Higher 'Output' Bridge Pickup - Fatter Coil or Deeper Coil?

Discussion in 'Luthier's Guitar & Bass Technical Discussion' started by Deed_Poll, Jan 29, 2019.

  1. Deed_Poll

    Deed_Poll Member

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    I'm in the exciting position of having almost finished designing the bobbins and covers for a three-pickup (single coil) guitar to send them off to Marc at Mojo Pickups (UK) for winding.

    My philosophy was to try and bridge the gap between a Jazzmaster coil and a Strat coil, making it flatter and broader than a Strat but taller than a Jazzmaster.

    When I think of an ''overwound bridge pickup" I usually think of the same depth of bobbin wound more times, i.e. closer to capacity. Fatter, broader, wider. But not deeper.

    I might be wrong in this assumption! The Telecaster bridge pickup IIRC is significantly deeper and wider, and has a ''baseplate' so is in many ways a very different animal from the neck.

    Anyway I wonder whether the balance might be achieved in a similar but different way by keeping the coil the same 'width', but making it deeper for the bridge pickup? Has anyone tried this?

    Cheers!
     
  2. Deed_Poll

    Deed_Poll Member

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    Thanks for the link! Very interesting.
    "Take a look at a bunch of vintage and modern Strat pickups, and you will notice that the extent to which the slugs protrude beyond the plastic covers varies a great deal. Assuming the slugs are all the same length, this indicates that the gap between the two flats must vary.

    It follows that if two coils are wound to the same DC resistance onto two pickups with different flat spacing, the coils will have different shapes. The wide-spaced flats will have a tall and narrow coil and the narrow-spaced flats will have the wider coil.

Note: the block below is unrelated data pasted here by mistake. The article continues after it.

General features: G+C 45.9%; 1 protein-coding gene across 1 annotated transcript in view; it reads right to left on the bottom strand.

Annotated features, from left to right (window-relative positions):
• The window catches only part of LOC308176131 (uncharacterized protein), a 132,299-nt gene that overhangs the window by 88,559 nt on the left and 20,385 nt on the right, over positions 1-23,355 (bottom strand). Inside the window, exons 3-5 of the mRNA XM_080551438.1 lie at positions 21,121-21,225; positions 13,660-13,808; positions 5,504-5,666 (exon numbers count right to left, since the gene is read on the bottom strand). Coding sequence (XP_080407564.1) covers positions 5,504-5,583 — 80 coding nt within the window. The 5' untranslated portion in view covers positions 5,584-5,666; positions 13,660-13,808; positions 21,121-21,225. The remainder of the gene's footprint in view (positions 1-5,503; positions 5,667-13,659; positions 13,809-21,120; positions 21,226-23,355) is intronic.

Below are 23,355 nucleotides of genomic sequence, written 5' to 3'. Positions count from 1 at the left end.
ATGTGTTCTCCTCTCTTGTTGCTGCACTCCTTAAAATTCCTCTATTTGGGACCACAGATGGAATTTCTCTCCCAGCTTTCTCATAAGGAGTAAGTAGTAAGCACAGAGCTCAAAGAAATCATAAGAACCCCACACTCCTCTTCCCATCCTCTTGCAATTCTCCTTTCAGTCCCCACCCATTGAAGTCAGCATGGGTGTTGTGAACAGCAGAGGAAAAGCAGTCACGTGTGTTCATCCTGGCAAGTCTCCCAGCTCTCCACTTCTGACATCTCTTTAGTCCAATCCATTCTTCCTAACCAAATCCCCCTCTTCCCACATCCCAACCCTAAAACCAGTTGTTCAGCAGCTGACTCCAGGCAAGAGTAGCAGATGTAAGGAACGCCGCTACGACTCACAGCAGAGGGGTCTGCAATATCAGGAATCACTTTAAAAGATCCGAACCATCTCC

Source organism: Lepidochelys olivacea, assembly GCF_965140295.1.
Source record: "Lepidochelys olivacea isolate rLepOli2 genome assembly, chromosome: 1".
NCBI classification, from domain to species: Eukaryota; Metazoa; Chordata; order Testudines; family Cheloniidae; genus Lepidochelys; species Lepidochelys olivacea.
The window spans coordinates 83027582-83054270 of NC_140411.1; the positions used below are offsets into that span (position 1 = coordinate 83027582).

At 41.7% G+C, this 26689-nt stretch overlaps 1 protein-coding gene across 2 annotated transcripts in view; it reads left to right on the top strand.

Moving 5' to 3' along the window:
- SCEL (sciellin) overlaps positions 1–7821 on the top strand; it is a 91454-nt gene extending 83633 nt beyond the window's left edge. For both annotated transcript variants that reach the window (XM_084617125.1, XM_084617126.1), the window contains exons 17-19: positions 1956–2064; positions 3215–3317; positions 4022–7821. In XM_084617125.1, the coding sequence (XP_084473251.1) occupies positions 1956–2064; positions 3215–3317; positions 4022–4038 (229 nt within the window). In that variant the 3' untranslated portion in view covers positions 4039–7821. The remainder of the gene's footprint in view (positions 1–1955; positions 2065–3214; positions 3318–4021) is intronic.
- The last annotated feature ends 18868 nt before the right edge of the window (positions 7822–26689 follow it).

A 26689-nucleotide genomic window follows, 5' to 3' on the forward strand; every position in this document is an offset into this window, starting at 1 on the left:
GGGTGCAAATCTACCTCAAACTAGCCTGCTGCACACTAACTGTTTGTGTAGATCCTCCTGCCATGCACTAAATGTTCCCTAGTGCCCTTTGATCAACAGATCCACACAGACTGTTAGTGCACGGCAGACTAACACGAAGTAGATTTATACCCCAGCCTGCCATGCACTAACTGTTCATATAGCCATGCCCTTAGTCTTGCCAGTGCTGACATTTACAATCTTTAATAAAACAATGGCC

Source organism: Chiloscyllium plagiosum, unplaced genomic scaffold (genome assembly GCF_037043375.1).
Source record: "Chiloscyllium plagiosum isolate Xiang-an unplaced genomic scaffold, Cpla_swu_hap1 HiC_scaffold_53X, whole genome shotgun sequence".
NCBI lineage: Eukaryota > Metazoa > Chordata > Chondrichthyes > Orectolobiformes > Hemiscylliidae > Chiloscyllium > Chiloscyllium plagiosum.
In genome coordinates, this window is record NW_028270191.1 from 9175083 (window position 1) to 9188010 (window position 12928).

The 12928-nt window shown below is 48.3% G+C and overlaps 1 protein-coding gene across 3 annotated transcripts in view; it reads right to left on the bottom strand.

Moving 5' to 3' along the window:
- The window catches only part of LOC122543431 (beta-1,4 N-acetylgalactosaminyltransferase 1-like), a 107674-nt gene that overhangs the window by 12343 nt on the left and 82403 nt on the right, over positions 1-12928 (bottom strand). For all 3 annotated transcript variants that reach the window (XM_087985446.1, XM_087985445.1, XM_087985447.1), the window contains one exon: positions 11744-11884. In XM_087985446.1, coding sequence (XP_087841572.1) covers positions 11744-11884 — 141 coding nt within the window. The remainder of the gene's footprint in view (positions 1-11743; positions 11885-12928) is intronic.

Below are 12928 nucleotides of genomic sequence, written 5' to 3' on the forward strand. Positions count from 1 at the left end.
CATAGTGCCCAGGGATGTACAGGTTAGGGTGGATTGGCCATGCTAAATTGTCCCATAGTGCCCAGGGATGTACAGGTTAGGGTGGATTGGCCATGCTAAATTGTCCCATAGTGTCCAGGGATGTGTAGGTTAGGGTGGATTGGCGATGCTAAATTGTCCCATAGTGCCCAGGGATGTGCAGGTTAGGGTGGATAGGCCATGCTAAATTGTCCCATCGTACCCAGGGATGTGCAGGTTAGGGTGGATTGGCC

Jason Lollar explains: “You can get quite a different tone out of a Strat pickup by making the coil a little bit shorter or a little bit taller. It makes a measurable difference. You can hear the difference in as little as a 32nd of an inch.” Generally, a wider coil will sound fatter and thicker, but the treble may be softened. A taller coil can sound clearer, brighter and more defined."
     
  3. walterw

    walterw Gold Supporting Member

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    why would anybody assume that?

    the magnet slugs can be all sorts of different heights. (the coils are too, so the original point is not lost, but magnet pole thickness and length is yet another variable).

    hell, staggered pickups have different length slugs in the same coil.
     
  4. walterw

    walterw Gold Supporting Member

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    for a while there, somebody (help me out here) was making a single coil pickup that actually got wider under the treble strings and narrower under the bass strings! it was like the width and flatness of a jazzmaster coil under the hi E tapering to the the shape of a tall narrow tele coil under the lo E, i suppose with the goal of fatter, fuller plain strings and tighter, twangier low strings.

    if you had bobbin plates that were close together around the hi E magnet and farther apart around the low E magnet, i guess that's how the coil would turn out.
     
    massacre likes this.

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